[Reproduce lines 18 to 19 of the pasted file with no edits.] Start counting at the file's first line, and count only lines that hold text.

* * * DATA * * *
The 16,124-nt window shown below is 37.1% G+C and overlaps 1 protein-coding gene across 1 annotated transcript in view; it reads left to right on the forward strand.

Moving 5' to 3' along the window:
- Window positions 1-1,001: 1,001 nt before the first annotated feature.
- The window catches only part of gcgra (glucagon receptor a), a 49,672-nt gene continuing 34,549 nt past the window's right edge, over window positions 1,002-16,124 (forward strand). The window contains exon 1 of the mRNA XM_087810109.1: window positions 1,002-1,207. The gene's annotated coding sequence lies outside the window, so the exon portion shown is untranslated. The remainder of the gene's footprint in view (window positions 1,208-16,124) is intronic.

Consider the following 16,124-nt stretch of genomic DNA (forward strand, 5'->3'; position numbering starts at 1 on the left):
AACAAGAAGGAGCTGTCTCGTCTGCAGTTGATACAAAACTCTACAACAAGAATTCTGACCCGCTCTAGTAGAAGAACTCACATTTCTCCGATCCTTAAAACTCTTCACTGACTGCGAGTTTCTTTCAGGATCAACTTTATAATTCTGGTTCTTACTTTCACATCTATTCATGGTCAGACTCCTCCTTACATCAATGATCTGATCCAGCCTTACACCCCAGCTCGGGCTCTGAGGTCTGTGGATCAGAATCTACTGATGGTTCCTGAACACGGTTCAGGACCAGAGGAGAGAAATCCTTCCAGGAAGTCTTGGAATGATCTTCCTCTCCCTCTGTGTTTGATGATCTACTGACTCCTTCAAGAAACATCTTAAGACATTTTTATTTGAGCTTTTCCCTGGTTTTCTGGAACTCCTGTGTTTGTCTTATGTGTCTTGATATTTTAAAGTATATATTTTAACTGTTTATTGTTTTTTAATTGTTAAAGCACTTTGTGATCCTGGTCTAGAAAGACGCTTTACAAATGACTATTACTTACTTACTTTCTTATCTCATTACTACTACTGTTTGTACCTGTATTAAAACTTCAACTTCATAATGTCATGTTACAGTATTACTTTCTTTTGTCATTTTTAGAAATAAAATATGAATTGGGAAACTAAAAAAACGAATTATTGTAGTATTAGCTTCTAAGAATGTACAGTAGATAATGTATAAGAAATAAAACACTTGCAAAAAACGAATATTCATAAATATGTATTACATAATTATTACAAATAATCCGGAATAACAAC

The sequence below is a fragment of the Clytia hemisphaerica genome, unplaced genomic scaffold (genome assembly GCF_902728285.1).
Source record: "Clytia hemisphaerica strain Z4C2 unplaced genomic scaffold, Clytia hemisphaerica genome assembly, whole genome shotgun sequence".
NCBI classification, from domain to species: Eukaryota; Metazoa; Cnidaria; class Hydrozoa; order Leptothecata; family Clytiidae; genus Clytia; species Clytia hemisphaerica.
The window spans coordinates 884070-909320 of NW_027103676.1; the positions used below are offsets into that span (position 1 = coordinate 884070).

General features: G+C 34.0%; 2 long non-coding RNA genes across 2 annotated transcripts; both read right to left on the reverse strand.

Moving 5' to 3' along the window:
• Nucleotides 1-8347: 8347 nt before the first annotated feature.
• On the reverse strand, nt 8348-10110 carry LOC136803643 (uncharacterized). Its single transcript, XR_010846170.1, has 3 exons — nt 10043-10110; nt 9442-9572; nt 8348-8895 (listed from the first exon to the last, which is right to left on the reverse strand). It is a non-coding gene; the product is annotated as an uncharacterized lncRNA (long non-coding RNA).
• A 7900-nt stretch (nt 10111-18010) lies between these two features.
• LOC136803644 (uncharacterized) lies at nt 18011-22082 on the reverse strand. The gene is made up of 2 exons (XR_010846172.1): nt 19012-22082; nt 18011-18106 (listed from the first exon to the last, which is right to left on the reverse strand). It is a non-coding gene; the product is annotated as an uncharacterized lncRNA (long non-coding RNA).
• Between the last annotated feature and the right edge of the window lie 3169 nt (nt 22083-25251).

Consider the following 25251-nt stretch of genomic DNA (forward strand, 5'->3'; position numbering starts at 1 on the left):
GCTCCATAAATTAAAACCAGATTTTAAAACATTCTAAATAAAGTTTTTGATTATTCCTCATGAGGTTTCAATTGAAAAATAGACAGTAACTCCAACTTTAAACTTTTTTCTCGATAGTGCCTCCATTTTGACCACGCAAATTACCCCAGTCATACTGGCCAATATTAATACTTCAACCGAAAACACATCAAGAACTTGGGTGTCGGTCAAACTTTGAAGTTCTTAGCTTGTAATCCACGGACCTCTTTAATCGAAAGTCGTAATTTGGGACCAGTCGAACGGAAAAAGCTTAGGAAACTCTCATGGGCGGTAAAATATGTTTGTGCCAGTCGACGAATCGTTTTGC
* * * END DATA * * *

Consider the following 25251-nt stretch of genomic DNA (forward strand, 5'->3'; position numbering starts at 1 on the left):
GCTCCATAAATTAAAACCAGATTTTAAAACATTCTAAATAAAGTTTTTGATTATTCCTCATGAGGTTTCAATTGAAAAATAGACAGTAACTCCAACTTTAAACTTTTTTCTCGATAGTGCCTCCATTTTGACCACGCAAATTACCCCAGTCATACTGGCCAATATTAATACTTCAACCGAAAACACATCAAGAACTTGGGTGTCGGTCAAACTTTGAAGTTCTTAGCTTGTAATCCACGGACCTCTTTAATCGAAAGTCGTAATTTGGGACCAGTCGAACGGAAAAAGCTTAGGAAACTCTCATGGGCGGTAAAATATGTTTGTGCCAGTCGACGAATCGTTTTGC